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Keeping the piano recital alive – Stephen De Pledge

By , 08/09/2009

Stephen de Pledge – Piano Recital at the Town Hall

Music by Beethoven, Debussy, Mayerl, Brahms,
Psathas, McLeod, Harris, Prokofiev

Wellington Town Hall, 8th September 2009

It had to happen, sooner or later – a piano recital at a major Wellington venue, the Town Hall, no less (the event graduating from the Ilott Theatre presumably by dint of weight of public interest, even though the Town Hall galleries were closed to the public). The artist was Stephen De Pledge, one of New Zealand’s finest pianists, presently on a nation-wide Chamber Music New Zealand tour. There’s an opinion afoot that piano recitals don’t attract as much public interest as do other musical events, a disturbingly blinkered sentiment which, if given enough currency, could do a lot of harm in the wrong quarters. Imagine a situation where concertgoers were thus deprived of regular opportunities to hear “live” a sizeable body of the Western world’s greatest and most significant music!

Some of this music was presented with admirable aplomb and considerable sensitivity at Stephen De Pledge’s Town Hall recital on Tuesday evening. The very cosmopolitan programme spanned a number of centuries and covered a variety of styles, attitudes and emotions – if Stephen De Pledge seemed more at home with some of the pieces than with others, his presentations were always expertly crafted and constantly thought-provoking.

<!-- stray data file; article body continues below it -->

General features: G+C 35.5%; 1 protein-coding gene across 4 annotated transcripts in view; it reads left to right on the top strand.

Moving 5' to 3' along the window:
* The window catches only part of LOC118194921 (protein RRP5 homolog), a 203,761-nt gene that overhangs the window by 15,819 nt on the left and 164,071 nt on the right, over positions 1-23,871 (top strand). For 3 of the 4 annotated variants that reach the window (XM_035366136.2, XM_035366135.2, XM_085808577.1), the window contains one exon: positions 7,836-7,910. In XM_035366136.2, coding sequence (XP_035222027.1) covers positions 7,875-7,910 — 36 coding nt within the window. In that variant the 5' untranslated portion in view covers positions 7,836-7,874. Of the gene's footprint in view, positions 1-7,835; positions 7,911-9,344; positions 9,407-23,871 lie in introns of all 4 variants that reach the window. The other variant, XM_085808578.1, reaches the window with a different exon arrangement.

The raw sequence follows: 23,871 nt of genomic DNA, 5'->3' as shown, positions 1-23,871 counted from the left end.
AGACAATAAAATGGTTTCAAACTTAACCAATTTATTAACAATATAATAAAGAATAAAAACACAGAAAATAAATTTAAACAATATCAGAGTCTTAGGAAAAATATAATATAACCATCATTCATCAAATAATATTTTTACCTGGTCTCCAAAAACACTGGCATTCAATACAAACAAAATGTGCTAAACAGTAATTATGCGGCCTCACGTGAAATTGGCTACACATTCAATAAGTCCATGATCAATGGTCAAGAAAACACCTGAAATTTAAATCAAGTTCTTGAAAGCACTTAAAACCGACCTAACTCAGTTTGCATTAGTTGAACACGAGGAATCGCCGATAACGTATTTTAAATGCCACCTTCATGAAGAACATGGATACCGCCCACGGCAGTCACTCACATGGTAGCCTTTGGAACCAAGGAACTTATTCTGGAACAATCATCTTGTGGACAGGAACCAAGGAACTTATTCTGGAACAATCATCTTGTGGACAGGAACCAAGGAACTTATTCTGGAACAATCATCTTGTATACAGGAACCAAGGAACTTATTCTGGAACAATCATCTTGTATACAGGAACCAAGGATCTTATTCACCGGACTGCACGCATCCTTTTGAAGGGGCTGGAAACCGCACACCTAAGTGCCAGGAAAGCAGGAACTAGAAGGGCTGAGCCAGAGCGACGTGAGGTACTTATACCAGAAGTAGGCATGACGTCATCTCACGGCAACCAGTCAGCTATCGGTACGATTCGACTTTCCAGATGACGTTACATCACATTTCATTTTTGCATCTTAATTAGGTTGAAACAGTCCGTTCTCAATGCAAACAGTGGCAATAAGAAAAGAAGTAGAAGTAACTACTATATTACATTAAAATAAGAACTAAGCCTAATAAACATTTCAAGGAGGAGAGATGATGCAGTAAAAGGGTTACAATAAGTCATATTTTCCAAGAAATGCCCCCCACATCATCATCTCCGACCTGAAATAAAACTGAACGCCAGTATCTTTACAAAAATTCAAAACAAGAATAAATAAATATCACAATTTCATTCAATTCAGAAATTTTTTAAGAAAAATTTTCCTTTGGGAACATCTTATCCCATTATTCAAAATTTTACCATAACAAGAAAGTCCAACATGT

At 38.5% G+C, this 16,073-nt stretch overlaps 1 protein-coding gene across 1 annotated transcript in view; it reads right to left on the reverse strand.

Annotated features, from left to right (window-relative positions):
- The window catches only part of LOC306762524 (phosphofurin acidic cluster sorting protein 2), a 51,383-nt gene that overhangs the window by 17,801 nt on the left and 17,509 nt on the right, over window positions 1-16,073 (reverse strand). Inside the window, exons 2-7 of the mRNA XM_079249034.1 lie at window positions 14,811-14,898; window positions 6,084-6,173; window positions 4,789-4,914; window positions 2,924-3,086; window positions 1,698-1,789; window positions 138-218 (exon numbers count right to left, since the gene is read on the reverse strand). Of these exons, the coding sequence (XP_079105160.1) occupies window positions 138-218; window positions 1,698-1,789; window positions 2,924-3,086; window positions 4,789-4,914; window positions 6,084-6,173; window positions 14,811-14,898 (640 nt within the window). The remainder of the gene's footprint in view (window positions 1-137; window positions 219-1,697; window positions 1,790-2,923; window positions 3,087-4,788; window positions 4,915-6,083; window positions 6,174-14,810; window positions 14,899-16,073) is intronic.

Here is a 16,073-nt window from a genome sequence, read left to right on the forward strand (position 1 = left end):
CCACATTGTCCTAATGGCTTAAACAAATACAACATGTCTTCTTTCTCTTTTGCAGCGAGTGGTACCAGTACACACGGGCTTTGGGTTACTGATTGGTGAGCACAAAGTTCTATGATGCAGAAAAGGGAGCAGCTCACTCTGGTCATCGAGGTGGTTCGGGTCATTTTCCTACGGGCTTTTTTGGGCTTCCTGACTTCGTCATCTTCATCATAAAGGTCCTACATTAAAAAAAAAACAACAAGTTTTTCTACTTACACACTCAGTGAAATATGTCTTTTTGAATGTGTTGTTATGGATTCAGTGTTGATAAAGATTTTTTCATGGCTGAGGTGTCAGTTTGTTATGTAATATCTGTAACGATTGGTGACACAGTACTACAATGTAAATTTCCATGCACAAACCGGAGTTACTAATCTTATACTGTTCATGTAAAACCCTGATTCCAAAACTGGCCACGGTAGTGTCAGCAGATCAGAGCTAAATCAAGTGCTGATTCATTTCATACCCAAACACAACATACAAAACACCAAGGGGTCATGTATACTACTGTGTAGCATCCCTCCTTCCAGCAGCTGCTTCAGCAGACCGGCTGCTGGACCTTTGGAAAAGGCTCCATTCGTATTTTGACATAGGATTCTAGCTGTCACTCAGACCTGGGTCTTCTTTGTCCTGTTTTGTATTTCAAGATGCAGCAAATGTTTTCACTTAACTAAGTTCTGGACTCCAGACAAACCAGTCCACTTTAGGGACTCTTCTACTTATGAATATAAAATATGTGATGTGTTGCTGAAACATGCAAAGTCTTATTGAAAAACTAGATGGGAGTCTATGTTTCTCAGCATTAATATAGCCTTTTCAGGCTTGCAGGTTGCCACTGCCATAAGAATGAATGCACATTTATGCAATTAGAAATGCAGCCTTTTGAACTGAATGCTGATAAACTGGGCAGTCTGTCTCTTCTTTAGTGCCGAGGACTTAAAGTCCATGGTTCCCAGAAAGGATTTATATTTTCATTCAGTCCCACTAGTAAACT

I thought his Beethoven classically restrained and elegantly gradated, perhaps a bit too mellifluously delivered to convey the “Pathetique” Sonata’s full revolutionary force – his sinuous keyboard sheen gave the fiery allegros in the outer movements more of a Mendelssohnian feel, though in the first movement he scored points with his “back to the very beginning” repeat (which I had never heard done before), and the charged quality with which he invested the dramatic pauses and silences that abound in the music. His sensitivity brought an almost coy reticence to the slow movement’s great theme, less a case of “strong men wiping away silent tears” than an inwardly-expressed delight. The minor-key middle section was lightly etched, again sensitive and intimate almost to a fault, never singing full-throatedly, but content to delineate the delights of order and serenity. Again, the finale, though it had moments of almost Lisztian brilliance such as just before the main theme’s recapitulation, was notable here for its order and restraint, reminding us that the composer, for all his revolutionary impulses, still lived in an aristocratic age.